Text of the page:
Studying the rich biodiversity and functioning of the tropical region
The six islands and large sea area of the Dutch Caribbean are home to a rich biodiversity, including coral reefs. NIOZ is active in this tropical region with a range of research projects, working with local partner institutes.
The Dutch Caribbean covers an area of roughly 81,000 km2 (EEZ) and consists of six islands with a special status within the Netherlands:
Aruba, Curaçao and Sint Maarten are independent countries within the Kingdom of the Netherlands;
Saba, Sint Eustatius and Bonaire are special municipalities of the Netherlands (since 2010).
The area also includes a large submerged carbonate platform, the Saba bank, of ca. 2,600 km2.
The Dutch Caribbean islands and Saba Bank are home to a rich tropical biodiversity. They harbour high-biodiversity coral reefs, sponge-dominated reefs, sea grass and benthic macroalgae-dominated areas, lagoons, shallow inland bays and mangroves.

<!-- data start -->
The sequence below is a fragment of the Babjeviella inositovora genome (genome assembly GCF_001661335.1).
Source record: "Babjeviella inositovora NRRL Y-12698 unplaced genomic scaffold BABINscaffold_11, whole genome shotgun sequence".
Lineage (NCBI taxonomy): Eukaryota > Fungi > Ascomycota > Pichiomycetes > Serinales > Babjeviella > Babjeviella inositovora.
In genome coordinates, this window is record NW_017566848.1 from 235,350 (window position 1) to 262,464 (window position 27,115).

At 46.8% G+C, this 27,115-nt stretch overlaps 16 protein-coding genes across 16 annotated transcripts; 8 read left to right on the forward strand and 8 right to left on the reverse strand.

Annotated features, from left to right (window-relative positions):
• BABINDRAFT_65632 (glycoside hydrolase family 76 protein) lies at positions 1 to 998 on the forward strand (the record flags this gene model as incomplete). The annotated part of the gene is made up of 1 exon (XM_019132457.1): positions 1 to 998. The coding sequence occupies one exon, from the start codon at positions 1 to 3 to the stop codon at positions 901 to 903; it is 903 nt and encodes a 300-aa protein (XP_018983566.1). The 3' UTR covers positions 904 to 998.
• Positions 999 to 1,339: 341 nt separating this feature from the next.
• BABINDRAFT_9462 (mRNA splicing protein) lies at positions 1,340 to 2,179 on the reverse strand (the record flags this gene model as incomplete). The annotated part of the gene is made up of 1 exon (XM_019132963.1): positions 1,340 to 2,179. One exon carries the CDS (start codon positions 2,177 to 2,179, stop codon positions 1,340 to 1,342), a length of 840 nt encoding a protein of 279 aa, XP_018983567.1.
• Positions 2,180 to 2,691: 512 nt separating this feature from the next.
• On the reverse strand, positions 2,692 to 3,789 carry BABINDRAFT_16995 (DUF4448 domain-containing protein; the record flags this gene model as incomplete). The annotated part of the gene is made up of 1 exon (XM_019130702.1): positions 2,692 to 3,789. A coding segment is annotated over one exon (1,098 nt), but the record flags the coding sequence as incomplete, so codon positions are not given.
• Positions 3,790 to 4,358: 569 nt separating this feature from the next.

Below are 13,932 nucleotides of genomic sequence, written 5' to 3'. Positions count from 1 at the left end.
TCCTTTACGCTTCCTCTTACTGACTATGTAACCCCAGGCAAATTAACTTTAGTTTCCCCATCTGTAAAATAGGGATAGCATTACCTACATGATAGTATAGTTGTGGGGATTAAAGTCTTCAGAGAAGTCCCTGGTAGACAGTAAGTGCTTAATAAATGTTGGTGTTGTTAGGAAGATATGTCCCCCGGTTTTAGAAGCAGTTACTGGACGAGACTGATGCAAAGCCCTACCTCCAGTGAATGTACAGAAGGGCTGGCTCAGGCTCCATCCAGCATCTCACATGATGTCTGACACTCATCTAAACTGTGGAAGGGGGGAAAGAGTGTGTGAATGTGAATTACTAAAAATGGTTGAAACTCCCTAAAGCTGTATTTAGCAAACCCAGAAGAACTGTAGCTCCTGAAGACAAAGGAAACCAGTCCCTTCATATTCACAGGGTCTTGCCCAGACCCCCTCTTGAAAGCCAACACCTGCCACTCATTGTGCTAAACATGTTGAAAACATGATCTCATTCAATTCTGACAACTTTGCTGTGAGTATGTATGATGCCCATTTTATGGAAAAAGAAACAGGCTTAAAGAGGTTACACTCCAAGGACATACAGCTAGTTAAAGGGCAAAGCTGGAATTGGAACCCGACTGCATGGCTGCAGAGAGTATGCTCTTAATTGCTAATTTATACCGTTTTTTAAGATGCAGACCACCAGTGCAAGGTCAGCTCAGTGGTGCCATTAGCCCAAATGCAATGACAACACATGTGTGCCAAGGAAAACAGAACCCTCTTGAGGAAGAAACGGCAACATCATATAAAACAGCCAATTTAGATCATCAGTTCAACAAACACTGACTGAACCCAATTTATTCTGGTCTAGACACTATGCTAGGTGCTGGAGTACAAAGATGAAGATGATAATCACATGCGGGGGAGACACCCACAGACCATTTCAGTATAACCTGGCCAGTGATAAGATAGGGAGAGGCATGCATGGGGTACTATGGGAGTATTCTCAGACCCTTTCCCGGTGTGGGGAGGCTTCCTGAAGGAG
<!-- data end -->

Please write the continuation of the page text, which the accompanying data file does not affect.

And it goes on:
The area is home to and a migratory stopover for species such as sharks, whales, sea turtles, rays and dolphins, as well as many seabirds and more than 350 species of fish.
NIOZ in the Dutch Caribbean
NIOZ has been active in the Dutch Caribbean since 1957, when the CARMABI Research Station was officially opened. This institute was financially supported by NIOZ until the mid-1980s. It currently runs independently, but continues to host NIOZ scientists and students.